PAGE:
Another key collaboration is to engage in the similar type of innovative programs being offered outside the United States. Specifically, programs could be offered through collaborations between our schools with the pharmaceutical industry or with non-profit organizations. One such innovative program is the Graduate Research Training Program Pharmacometrics & Computational Disease Modelling. This novel joint initiative in Germany is a collaboration between the Martin-Luther-Universität Halle-Wittenberg, the Freie Universität Berlin and research-driven pharmaceutical companies such as Boehringer Ingelheim Pharma GmbH & Co. KG, Abbott GmbH & Co. KG, Merck KGaA, Bayer Schering Pharma AG, Bayer Technology Services GmbH, and Sanofi-Aventis Deutschland GmbH (https://pharmacometrics.mi.fu-berlin.de/).25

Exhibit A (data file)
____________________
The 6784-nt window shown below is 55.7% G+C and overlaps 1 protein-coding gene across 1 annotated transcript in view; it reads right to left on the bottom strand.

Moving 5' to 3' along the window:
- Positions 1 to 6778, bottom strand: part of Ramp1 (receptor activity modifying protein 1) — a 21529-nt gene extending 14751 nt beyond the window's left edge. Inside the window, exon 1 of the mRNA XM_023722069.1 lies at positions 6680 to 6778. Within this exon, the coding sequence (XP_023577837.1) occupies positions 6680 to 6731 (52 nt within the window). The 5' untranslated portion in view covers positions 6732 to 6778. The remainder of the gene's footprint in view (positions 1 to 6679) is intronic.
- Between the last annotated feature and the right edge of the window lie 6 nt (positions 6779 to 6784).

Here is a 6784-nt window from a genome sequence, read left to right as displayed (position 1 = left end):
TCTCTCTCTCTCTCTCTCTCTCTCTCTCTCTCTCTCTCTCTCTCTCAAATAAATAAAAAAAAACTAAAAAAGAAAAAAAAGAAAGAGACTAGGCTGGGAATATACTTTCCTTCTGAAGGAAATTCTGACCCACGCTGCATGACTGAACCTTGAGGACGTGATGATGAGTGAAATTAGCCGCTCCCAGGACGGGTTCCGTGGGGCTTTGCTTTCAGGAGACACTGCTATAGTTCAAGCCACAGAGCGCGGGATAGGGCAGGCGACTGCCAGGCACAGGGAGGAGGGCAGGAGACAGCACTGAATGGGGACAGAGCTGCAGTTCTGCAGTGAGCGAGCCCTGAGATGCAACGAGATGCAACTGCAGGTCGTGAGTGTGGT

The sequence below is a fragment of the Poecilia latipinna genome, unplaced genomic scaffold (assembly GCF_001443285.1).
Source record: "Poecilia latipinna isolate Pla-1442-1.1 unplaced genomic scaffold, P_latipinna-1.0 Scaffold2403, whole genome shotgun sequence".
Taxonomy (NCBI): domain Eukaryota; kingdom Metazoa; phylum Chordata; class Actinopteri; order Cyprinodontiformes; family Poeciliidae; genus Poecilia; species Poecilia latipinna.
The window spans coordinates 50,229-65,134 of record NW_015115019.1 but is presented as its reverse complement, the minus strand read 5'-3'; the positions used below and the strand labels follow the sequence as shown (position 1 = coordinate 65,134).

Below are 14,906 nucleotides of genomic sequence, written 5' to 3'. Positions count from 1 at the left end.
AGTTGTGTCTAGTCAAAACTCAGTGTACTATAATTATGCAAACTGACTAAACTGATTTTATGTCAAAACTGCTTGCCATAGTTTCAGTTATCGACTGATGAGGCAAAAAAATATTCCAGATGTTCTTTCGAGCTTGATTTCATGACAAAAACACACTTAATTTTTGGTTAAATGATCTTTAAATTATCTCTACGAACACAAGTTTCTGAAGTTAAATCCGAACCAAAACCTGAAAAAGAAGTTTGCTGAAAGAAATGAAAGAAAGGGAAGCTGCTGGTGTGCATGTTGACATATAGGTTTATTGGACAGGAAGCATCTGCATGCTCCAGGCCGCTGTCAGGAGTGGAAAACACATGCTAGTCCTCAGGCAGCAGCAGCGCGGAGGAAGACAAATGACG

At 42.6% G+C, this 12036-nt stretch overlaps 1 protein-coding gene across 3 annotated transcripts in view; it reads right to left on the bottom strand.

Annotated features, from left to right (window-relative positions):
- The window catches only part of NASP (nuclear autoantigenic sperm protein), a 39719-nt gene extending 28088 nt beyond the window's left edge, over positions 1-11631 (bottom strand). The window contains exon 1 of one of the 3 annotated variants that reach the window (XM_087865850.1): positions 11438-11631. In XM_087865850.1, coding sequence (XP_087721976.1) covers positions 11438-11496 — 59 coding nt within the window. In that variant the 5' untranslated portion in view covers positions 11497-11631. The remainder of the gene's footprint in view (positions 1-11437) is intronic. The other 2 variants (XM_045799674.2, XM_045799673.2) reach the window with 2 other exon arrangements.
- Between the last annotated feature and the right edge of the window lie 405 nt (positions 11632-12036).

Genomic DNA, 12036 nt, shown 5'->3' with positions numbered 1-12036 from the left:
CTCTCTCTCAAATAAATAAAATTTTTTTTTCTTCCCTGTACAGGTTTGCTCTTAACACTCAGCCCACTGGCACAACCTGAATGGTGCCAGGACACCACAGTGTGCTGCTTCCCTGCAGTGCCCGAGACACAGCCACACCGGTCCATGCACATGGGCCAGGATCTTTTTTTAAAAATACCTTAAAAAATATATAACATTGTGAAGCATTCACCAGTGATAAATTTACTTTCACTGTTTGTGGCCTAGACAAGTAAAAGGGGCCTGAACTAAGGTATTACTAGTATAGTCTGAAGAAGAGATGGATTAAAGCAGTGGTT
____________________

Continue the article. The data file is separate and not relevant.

One example involving a non-profit organization is the Metrum Institute founded in 2005. The Metrum Institute is dedicated to the advancement of quantitative modeling and simulation in biomedical research, with particular emphasis on problems in clinical pharmacology and therapeutics. Their efforts include training courses in modeling and simulation techniques/methods, development of quantitative tools and software, publications (including a newsletter), methods and applied research, symposia, and collaboration with the academic community in research and training of fellows and graduate students (http://www.metruminstitute.org/about.html) (26). Given the expertise and available technologies in our colleges/schools of pharmacy, the academy should consider more extensive use of these alternative educational strategies for the development of world-leading scientists in our programs, the industry and the FDA.